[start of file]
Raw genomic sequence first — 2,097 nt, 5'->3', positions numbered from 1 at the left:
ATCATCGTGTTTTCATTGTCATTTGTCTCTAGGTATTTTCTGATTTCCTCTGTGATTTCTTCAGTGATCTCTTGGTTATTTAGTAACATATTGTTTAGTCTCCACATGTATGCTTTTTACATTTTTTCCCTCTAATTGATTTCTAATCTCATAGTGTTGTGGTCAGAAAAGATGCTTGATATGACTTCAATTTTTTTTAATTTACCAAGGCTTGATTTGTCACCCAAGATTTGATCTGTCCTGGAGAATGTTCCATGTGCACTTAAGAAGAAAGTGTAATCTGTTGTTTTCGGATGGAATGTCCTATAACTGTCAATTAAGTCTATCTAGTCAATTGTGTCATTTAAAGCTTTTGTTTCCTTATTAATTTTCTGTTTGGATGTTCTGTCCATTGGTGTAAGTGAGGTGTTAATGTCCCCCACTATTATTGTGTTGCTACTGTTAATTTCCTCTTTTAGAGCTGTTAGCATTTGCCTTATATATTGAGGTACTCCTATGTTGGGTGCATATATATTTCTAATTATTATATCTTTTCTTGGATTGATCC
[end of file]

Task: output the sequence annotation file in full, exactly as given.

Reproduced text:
Raw genomic sequence first — 2,097 nt, 5'->3', positions numbered from 1 at the left:
ATCATCGTGTTTTCATTGTCATTTGTCTCTAGGTATTTTCTGATTTCCTCTGTGATTTCTTCAGTGATCTCTTGGTTATTTAGTAACATATTGTTTAGTCTCCACATGTATGCTTTTTACATTTTTTCCCTCTAATTGATTTCTAATCTCATAGTGTTGTGGTCAGAAAAGATGCTTGATATGACTTCAATTTTTTTTAATTTACCAAGGCTTGATTTGTCACCCAAGATTTGATCTGTCCTGGAGAATGTTCCATGTGCACTTAAGAAGAAAGTGTAATCTGTTGTTTTCGGATGGAATGTCCTATAACTGTCAATTAAGTCTATCTAGTCAATTGTGTCATTTAAAGCTTTTGTTTCCTTATTAATTTTCTGTTTGGATGTTCTGTCCATTGGTGTAAGTGAGGTGTTAATGTCCCCCACTATTATTGTGTTGCTACTGTTAATTTCCTCTTTTAGAGCTGTTAGCATTTGCCTTATATATTGAGGTACTCCTATGTTGGGTGCATATATATTTCTAATTATTATATCTTTTCTTGGATTGATCC